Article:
Returning to an Unfinished and Previously Ditched Draft #SundayBlogShare #writers

 

Many months ago you ditched your unfinished draft. Writer / draft relations sadly broke down at 56k words. In your head the story was amazing and definitely a literary masterpiece, but reality was very different on paper.

There was something wrong with the draft but you couldn’t work out what it was. Instead of thinking it through you hit the ‘ditch draft’ button!

After wiping away your tears and taking a couple of deep breaths you placed your unfinished draft in a folder and vowed to never open it again.

After a few weeks of wandering around like a lost soul you started to rebuild your writing life; creating a new story and making some new character friends.

One day out of the blue you find yourself going back to it.

There are 5 stages to returning to an old and previously ditched draft:

  1. Echo from the past.  You will be enjoying your new writing life; working hard on a brand new story and socialising in your head with some enchanting new characters. Your unfinished and previously ditched draft will just be a distant memory. Whilst doing something unrelated to writing (house work, shopping, driving etc) you will get an unexpected echo from your literary past. It will come to you in the form of a memory from your old unfinished story or you might meet a person in your daily life who reminds you of one of your old characters. Whatever forms it comes in, the echo will make your literary ears prick up.
  2. Denial. It really is amazing how something like your old draft, deemed as dead and buried, can overnight come alive again in your mind. Soon you find yourself thinking about it whilst sat in traffic or matching your loved one socks. You will tell yourself that all these thoughts mean nothing. It was ditched for a good reason.
  3. Revelation. Your relationship with your old novel came to a grinding halt over a plot issue. Back then it seemed insurmountable. From nowhere you suddenly get a powerful literary revelation. The answer to the problem with your draft hits you whilst hanging washing out to dry in the garden. Gasp!  The sequence of events in your plot was in the wrong order – that’s why it didn’t work! You wonder whether the answer has just been given to you by some higher spiritual being. After staggering about looking confused and getting some raised eyebrows from the neighbours you realise that your old draft could be rescued. It will just require some reordering and a bit of rewriting. You roll your eyes and exhale loudly. Your mind recalls all the literary pain you went through just after Christmas when everything felt bleak and there was a growing sense of doom associated with your half-finished novel. All those tears and creative tantrums now feel like a waste of time.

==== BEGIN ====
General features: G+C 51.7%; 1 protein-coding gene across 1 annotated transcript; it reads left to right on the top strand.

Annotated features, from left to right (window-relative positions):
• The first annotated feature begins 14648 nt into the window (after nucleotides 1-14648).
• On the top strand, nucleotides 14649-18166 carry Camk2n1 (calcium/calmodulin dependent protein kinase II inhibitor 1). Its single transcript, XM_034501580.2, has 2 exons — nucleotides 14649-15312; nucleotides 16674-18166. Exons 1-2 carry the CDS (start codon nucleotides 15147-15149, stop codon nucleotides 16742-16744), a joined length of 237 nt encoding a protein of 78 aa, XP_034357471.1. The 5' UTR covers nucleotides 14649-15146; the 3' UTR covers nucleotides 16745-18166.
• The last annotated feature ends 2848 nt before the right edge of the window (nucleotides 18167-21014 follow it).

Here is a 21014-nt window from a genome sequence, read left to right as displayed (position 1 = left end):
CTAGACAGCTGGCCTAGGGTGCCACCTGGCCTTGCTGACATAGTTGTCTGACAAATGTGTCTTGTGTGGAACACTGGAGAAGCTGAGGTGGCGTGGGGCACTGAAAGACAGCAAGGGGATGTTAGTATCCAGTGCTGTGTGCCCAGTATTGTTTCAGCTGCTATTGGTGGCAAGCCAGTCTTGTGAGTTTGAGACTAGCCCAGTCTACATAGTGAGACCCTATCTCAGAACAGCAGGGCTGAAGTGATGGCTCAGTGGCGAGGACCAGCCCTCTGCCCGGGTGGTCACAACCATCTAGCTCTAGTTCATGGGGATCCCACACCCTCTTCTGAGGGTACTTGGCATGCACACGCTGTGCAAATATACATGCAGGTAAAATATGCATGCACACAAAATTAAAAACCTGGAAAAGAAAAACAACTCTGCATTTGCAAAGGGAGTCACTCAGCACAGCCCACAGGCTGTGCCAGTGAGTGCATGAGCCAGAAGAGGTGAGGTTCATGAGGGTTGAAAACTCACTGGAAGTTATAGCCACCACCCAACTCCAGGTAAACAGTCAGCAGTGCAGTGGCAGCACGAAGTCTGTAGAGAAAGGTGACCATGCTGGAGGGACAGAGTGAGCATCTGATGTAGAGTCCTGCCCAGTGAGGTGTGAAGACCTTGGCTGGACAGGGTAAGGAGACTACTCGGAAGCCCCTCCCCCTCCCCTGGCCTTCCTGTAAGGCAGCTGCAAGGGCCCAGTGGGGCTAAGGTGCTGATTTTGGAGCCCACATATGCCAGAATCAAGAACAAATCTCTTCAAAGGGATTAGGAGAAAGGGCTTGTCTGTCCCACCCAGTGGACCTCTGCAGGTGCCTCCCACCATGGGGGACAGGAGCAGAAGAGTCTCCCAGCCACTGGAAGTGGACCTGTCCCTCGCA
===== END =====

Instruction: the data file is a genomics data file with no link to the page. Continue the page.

4. The Return. You remove your old half-finished novel from its folder and dust it off. After a few deep breaths you start to read. It’s not an enjoyable task reading something you wrote months ago as time has passed and your eyes will now be seeing what you failed to see when your literary love was blind. Grammar issues, typos, poorly constructed sentences and dodgy physical descriptions will be jumping up at you. Ugh! It will feel similar to wading through a foul-smelling bog!  You may even find that whilst reading you are letting out some groans, sighs and a couple of ‘was I on medication when I wrote this?”